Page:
With the NFL playoffs just around the corner – and our Atlanta Falcons certain to be in them – most of us have been watching a lot of football lately. Like many football fans, I watch simply to enjoy the games, but lately I’ve been watching with a new question in the back of my mind: Are any of the players receiving what we call “sub-concussive hits” that might over time, contribute, to concussion-like brain problems?
The question was prompted by a recent study published in the Journal of Neurotrauma. The study looked at youth football players who had never had a concussion, had never complained of the symptoms typically associated with a concussion, yet showed changes in brain activity and cognitive ability that are normally associated with people who have suffered one or more concussions.
We have a lot of experience treating concussions at Emory Sports Medicine. My focus is to get athletes, parents and coaches to know and recognize the symptoms of a concussion, and to seek out prompt concussion treatment when they have those symptoms. What should be done when athletes may not present any of the traditional symptoms? Or what about athletes who have not, in fact, had a concussion but who are experiencing similar problems associated with concussions?
We’re learning about this phenomenon because our tests for concussions have become far more sensitive and sophisticated in the last few years. In the study mentioned above, “hit monitors” – telemetry units – were installed in the studied athletes’ football helmets to measure the g-forces they took with every hit in practice and games throughout the season. Computerized neuropsychological testing (CNT) was administered, both pre-season and post-season, to assess changes in cognitive functional ability. And functional magnetic resonance imaging (fMRI) was used to look for telltale increases of activity in certain areas of the brain that are typical in those who have suffered concussions.
The surprising finding was that some athletes never sustained a hit strong enough, as measured by the hit monitors, to cause a concussion, and yet the fMRI and CNT results showed evidence of the characteristic increases in brain activity and decreases in cognitive ability normally associated with a concussion. This result was most common among offensive linemen, who may take 40-50 sub-concussive hits in a single, ordinary practice. Over the course of a season, this massive accumulation of lower g-force hits seems to have caused the same effects we’d usually expect only from more powerful, concussion-causing hits.
Long-term consequences are what concern me most here. It’s possible that brain activity and cognitive ability return to normal after the season is over and the youth athletes have had some time to recover. It’s also possible that some of these effects are enduring. Just as with those who suffer multiple concussions, it may be that this accumulation of sub-concussive hits will, years later, result in higher incidences of depression and cognitive impairment. We don’t know yet if this is the case, but the study has raised the possibility.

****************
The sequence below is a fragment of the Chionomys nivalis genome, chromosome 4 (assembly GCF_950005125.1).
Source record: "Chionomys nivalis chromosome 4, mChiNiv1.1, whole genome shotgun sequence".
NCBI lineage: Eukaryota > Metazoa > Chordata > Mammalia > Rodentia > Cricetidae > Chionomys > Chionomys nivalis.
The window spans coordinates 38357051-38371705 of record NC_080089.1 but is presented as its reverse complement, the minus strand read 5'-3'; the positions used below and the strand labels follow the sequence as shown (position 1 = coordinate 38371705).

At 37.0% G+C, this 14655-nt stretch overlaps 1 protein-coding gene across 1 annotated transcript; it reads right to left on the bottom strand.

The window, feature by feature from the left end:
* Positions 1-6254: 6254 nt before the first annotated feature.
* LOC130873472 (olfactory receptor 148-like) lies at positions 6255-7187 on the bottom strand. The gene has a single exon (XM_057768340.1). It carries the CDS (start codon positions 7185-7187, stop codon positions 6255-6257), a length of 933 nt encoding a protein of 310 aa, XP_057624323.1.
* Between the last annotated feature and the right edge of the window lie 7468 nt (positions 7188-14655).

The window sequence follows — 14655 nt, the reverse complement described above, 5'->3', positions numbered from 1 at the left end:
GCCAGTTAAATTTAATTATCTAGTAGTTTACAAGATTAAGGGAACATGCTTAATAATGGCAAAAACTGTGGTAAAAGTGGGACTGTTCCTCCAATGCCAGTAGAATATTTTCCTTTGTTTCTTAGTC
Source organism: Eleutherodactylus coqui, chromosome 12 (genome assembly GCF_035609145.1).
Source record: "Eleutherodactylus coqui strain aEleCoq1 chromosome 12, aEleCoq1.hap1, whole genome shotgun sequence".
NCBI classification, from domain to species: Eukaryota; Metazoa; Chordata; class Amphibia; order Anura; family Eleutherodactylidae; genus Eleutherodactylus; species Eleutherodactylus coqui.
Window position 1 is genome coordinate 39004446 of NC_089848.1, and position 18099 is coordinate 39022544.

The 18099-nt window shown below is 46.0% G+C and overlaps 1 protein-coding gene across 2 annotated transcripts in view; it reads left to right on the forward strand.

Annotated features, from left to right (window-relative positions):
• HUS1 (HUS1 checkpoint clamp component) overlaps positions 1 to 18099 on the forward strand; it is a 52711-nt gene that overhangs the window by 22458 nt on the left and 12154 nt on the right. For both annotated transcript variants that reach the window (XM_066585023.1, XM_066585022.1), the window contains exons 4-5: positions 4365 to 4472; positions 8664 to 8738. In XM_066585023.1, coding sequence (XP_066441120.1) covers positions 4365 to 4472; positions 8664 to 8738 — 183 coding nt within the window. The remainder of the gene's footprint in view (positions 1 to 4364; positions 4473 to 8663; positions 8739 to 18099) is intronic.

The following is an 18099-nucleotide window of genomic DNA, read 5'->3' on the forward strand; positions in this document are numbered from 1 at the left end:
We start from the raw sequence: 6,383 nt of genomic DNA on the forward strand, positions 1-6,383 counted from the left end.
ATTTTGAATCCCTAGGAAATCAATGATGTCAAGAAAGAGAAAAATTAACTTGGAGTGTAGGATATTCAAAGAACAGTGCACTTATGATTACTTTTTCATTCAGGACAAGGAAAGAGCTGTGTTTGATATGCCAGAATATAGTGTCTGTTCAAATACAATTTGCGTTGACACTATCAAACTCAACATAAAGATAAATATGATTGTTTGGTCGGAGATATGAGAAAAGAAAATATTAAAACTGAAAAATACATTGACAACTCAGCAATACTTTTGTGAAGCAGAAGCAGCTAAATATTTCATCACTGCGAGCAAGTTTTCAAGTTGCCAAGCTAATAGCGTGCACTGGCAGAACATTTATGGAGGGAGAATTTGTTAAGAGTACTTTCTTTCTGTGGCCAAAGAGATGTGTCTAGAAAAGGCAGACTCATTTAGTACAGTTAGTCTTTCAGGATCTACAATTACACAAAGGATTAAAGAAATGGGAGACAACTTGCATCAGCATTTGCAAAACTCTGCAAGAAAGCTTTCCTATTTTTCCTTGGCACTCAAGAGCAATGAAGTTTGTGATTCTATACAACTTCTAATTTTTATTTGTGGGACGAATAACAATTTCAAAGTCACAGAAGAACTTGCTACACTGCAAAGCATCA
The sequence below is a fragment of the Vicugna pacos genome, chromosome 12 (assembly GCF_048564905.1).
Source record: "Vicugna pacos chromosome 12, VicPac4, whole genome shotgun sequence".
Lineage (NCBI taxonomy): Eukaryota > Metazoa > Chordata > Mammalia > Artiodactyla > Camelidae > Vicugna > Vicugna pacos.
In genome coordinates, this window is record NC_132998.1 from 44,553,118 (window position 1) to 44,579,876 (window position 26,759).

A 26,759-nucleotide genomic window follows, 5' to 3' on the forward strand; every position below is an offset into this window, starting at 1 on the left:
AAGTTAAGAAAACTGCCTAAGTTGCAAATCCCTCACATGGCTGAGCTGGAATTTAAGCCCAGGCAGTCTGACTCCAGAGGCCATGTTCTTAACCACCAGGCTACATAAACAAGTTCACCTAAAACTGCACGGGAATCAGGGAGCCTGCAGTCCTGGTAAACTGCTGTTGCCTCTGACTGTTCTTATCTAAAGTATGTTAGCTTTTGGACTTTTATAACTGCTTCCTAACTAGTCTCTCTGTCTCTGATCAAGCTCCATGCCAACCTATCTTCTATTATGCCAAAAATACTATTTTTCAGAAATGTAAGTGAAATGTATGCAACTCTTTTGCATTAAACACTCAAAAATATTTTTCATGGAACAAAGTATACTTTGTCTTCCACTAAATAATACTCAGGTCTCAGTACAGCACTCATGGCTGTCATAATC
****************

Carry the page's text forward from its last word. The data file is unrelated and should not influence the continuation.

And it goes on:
My own son plays Pee Wee Football, and I appreciate the self-discipline, toughness, and teamwork he learns from it. But like any parent, I have to weigh that value against the potential for negative long-term consequences. Everything in life is a trade-off of risks and benefits, but this recent finding adds a new variable to the decision.
So, what’s to be done? Well, first of all, we have to keep pressing forward with efforts to prevent, identify, and treat concussions. Concussions remain a serious problem in football and other contact sports, particularly among adolescent athletes, whose brains are especially vulnerable. I’m part of a group of health care providers and state action planners who are working in partnership with the NFL to pass legislation in Georgia to better prevent concussions and provide better treatment for those who do suffer concussions.
Some of the same measures being considered to prevent concussions, such as better helmet technology, may also prevent the damages of sub-concussive hits. The NFL is even considering more drastic changes, such as eliminating the traditional three-point stance, thereby requiring linemen to start with their hands off the ground. This change would greatly reduce the number and force of helmet-to-helmet hits. Should the NFL make this change, it will most likely be adopted by college, club, high school, and lower grade football leagues.
Ultimately, what we need is more research. The concussion testing we perform at Emory Sports Medicine has become far more sophisticated in recent years, and it will continue to become even more sensitive. Now that we’re aware of the effects of sub-concussive hits, I’m confident we’re just a few years away from being able to identify those athletes who may be at risk. I look forward to the day when I can again watch the gridiron drama without worrying that the players are fighting their way toward that Super Bowl ring at the cost of the long-term health of their brain functions.
For more information, check out the study, Functionally-Detected Cognitive Impairment in High School Football Players Without Clinically-Diagnosed Concussion. If you have questions, please don’t hesitate to leave them in the comments below.
About Dr. Ken Mautner, MD:
Dr. Mautner is an Assistant Professor in Emory’s Department of Physical Medicine and Rehabilitation and the Department of Orthopedic Surgery. Dr. Mautner currently serves as head team physician for Agnes Scott College and St. Pius High School and a team physician for Emory University Athletics. He is also a consulting physician for Georgia Tech Athletics, Neuro Tour, the Atlanta Ballet, and several local high schools.